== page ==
Here, too, treatment was well-tolerated. Ten people experienced serious adverse events and three discontinued for this reason. However, none stopped early in the 8-week arm without ribavirin. Use of ribavirin was associated with more side-effects, including anaemia, but there was little difference between the 8-week and 12-week durations of sofosbuvir/ledipasvir alone.
"An 8-week ledipasvir/sofosbuvir treatment regimen is a safe and effective treatment for treatment-naive non-cirrhotic patients with HCV genotype 1 infection", the investigators concluded, adding that "[n]o additional benefit was associated with the inclusion of ribavirin in the regimen or with extension of the duration of treatment to 12 weeks."
The phase 2 ELECTRON trial previously found that shortening treatment with ribavirin-free sofosbuvir/ledipasvir to only 6 weeks led to an unacceptable rate of treatment failure. However, the SYNERGY study showed that adding a third direct-acting antiviral (either GS-9669 or GS-9145) maintained a cure rate of 95-100% with only a month and half of treatment.
"The holy grail remains 4 weeks of treatment," Afdhal suggested.
A significant advance
In summary, looking at the nearly 2000 participants in all three ION trials combined, the cure rate was 97%. Among the 66 patients (3%) who did not achieve SVR12, there were two on-treatment viral breakthroughs and 36 relapses, with the rest lost to follow-up. The sofosbuvir/ledipasvir co-formulation was well-tolerated. The most common side-effects were fatigue, headache, nausea and insomnia, mostly mild to moderate. Adverse events, including anaemia, were more common among people taking ribavirin.
"The results of the ION studies demonstrated highly satisfactory cure rates with a fixed dose combination of sofosbuvir/ledipasvir among patients with genotype 1 HCV infection without the use of either injectable interferon, which causes miserable flu-like symptoms, or ribavirin, an antiviral pill associated with a variety of troublesome side effects, including anaemia and rash," said EASL Secretary-General Markus Peck-Radosavljevic.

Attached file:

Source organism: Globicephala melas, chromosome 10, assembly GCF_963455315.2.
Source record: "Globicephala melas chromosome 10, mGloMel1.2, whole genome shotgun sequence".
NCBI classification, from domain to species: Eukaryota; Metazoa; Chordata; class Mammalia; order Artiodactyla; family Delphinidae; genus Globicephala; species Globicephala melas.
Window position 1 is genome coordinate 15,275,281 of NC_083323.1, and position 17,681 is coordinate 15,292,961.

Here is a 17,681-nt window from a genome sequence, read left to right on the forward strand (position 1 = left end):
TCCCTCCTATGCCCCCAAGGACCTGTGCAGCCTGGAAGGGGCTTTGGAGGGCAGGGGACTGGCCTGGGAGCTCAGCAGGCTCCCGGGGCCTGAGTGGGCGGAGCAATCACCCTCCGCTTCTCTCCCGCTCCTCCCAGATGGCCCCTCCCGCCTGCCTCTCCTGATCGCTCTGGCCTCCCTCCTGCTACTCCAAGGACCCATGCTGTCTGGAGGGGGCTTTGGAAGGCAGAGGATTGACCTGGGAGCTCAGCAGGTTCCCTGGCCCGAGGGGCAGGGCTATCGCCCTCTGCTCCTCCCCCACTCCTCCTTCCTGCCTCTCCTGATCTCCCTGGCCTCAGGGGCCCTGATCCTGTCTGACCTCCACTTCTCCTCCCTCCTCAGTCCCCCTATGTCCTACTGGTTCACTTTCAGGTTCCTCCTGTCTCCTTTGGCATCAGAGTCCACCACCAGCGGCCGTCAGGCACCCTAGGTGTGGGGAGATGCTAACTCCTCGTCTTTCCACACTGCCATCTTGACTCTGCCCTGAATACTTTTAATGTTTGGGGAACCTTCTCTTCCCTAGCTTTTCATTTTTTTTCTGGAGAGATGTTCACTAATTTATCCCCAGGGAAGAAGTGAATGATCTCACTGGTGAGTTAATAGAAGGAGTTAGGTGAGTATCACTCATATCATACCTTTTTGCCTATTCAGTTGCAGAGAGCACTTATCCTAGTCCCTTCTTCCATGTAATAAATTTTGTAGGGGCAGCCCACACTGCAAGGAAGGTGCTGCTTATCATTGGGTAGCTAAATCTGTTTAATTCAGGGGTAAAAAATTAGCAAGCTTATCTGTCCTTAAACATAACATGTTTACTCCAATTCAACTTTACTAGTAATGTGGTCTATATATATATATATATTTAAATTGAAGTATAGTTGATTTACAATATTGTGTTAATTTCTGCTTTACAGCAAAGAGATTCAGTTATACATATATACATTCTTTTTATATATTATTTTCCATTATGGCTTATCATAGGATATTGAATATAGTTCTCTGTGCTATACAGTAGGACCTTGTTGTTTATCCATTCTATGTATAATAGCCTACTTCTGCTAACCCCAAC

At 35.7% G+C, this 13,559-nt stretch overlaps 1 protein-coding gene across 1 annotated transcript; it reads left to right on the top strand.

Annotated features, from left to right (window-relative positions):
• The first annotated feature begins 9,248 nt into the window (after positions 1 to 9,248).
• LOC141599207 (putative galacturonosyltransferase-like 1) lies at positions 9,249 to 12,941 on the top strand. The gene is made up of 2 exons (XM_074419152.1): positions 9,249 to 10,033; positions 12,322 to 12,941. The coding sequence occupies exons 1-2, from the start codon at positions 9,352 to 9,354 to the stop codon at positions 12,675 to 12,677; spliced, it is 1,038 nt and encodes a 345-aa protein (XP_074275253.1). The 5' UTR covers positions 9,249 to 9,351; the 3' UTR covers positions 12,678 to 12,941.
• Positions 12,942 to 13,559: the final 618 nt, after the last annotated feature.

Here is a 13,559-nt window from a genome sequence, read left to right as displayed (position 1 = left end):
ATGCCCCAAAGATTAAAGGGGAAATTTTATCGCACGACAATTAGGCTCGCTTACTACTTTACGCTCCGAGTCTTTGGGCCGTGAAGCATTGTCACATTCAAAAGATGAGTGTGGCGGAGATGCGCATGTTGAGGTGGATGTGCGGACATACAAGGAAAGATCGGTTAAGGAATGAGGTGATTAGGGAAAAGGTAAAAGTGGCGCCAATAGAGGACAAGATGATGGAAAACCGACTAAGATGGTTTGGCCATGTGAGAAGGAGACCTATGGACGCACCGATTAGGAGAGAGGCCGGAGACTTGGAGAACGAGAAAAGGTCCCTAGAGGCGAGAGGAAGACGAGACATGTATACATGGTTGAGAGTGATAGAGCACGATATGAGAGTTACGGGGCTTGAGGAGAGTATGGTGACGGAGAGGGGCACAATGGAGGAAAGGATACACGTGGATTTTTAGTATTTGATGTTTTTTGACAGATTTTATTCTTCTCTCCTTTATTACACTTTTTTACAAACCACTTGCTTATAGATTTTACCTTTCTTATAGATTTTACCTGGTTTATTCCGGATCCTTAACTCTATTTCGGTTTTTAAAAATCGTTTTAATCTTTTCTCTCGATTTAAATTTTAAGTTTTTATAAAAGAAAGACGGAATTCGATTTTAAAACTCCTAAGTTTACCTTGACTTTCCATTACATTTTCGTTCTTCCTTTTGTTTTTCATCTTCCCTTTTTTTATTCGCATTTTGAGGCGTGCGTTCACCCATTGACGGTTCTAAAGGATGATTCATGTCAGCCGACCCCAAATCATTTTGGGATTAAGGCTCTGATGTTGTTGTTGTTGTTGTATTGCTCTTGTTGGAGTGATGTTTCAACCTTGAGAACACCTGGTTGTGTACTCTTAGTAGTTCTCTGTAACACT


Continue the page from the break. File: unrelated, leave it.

"As a result of this marked improvement in tolerability, many more people are likely to seek treatment with this ribavirin-free regimen, which involves just one pill once a day," he added. "With cure rates well in excess of 90% with as little as 8 weeks of treatment for some patients, these data represent a significant advance in the race to develop a new, all-oral treatment for hepatitis C."
Mangia A et al. All oral fixed-dose combination sofosbuvir/ledipasvir with or without ribavirin for 12 or 24 weeks in treatment-naive genotype 1 HCV-infected patients: the phase 3 ION-1 study. 49th Annual Meeting of the European Association for the Study of the Liver, abstract O164, London, 2014.
Younossi Z et al. Ledipasvir (LDV) and sofosbuvir (SOF) combination improves patient-reported outcomes (PRO) during treatment of chronic hepatitis C (CH-C) patients: results from the ION-1 clinical trial. 49th Annual Meeting of the European Association for the Study of the Liver, abstract P1324, London, 2014.
Afdhal N et al. Osinusi A et al. All oral fixed-dose combination sofosbuvir/ledipasvir with or without ribavirin for 12 or 24 weeks in treatment- experienced genotype 1 HCV-infected patients: the phase 3 ION-2 study. 49th Annual Meeting of the European Association for the Study of the Liver, abstract O109, London, 2014.
Kowdley K et al. Sofosbuvir/ledipasvir with and without ribavirin for 8 weeks compared to sofosbuvir/ledipasvir for 12 weeks in treatment-naive non-cirrhotic genotype-1 HCV-infected patients: the phase 3 ION-3 study. 49th Annual Meeting of the European Association for the Study of the Liver, abstract O56, London, 2014.
Afdhal N et al. Ledipasvir and sofosbuvir for untreated HCV genotype 1 infection. New England Journal of Medicine. April 12, 2014.
Kowdely K et al. Ledipasvir and sofosbuvir for 8 or 12 weeks for chronic HCV without cirrhosis. New England Journal of Medicine. April 11, 2014.
European Association for the Study of the Liver. Impressive SVR12 data for once-daily combination of sofosbuvir and ledipasvir to treat HCV genotype 1. Press release. April 12, 2014.